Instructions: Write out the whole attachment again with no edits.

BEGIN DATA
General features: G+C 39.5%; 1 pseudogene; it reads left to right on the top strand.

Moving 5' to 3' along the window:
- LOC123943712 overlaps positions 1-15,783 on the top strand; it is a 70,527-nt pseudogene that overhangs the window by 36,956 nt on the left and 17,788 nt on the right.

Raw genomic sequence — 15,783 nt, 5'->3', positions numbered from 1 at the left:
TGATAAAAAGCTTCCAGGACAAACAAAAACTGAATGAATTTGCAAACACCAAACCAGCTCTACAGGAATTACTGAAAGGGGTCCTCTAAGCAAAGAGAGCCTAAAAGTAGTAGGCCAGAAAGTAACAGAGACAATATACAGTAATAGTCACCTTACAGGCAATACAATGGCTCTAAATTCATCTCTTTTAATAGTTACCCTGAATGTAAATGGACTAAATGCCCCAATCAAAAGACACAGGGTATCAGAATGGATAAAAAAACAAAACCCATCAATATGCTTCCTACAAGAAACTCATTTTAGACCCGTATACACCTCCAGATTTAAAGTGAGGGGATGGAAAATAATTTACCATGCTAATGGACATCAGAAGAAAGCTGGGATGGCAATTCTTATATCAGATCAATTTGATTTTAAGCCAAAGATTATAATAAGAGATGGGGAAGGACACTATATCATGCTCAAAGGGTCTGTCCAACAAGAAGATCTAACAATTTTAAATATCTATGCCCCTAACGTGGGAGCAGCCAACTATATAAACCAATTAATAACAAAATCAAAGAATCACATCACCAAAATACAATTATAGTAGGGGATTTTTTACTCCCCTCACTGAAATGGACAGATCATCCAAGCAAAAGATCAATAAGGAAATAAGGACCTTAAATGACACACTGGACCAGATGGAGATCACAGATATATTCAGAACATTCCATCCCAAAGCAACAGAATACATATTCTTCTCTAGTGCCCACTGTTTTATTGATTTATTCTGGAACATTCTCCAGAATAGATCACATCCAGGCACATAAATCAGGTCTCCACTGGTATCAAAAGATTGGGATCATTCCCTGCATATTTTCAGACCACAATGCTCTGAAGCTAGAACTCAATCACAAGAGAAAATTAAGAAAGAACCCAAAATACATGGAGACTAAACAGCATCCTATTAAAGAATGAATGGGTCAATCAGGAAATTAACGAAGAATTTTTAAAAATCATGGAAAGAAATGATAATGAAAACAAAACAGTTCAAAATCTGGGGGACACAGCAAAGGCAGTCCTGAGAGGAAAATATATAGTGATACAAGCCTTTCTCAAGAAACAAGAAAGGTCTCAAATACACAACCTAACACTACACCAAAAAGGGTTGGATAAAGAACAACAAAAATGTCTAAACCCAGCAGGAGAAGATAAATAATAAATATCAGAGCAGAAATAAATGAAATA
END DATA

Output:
General features: G+C 39.5%; 1 pseudogene; it reads left to right on the top strand.

Moving 5' to 3' along the window:
- LOC123943712 overlaps positions 1-15,783 on the top strand; it is a 70,527-nt pseudogene that overhangs the window by 36,956 nt on the left and 17,788 nt on the right.

Raw genomic sequence — 15,783 nt, 5'->3', positions numbered from 1 at the left:
TGATAAAAAGCTTCCAGGACAAACAAAAACTGAATGAATTTGCAAACACCAAACCAGCTCTACAGGAATTACTGAAAGGGGTCCTCTAAGCAAAGAGAGCCTAAAAGTAGTAGGCCAGAAAGTAACAGAGACAATATACAGTAATAGTCACCTTACAGGCAATACAATGGCTCTAAATTCATCTCTTTTAATAGTTACCCTGAATGTAAATGGACTAAATGCCCCAATCAAAAGACACAGGGTATCAGAATGGATAAAAAAACAAAACCCATCAATATGCTTCCTACAAGAAACTCATTTTAGACCCGTATACACCTCCAGATTTAAAGTGAGGGGATGGAAAATAATTTACCATGCTAATGGACATCAGAAGAAAGCTGGGATGGCAATTCTTATATCAGATCAATTTGATTTTAAGCCAAAGATTATAATAAGAGATGGGGAAGGACACTATATCATGCTCAAAGGGTCTGTCCAACAAGAAGATCTAACAATTTTAAATATCTATGCCCCTAACGTGGGAGCAGCCAACTATATAAACCAATTAATAACAAAATCAAAGAATCACATCACCAAAATACAATTATAGTAGGGGATTTTTTACTCCCCTCACTGAAATGGACAGATCATCCAAGCAAAAGATCAATAAGGAAATAAGGACCTTAAATGACACACTGGACCAGATGGAGATCACAGATATATTCAGAACATTCCATCCCAAAGCAACAGAATACATATTCTTCTCTAGTGCCCACTGTTTTATTGATTTATTCTGGAACATTCTCCAGAATAGATCACATCCAGGCACATAAATCAGGTCTCCACTGGTATCAAAAGATTGGGATCATTCCCTGCATATTTTCAGACCACAATGCTCTGAAGCTAGAACTCAATCACAAGAGAAAATTAAGAAAGAACCCAAAATACATGGAGACTAAACAGCATCCTATTAAAGAATGAATGGGTCAATCAGGAAATTAACGAAGAATTTTTAAAAATCATGGAAAGAAATGATAATGAAAACAAAACAGTTCAAAATCTGGGGGACACAGCAAAGGCAGTCCTGAGAGGAAAATATATAGTGATACAAGCCTTTCTCAAGAAACAAGAAAGGTCTCAAATACACAACCTAACACTACACCAAAAAGGGTTGGATAAAGAACAACAAAAATGTCTAAACCCAGCAGGAGAAGATAAATAATAAATATCAGAGCAGAAATAAATGAAATA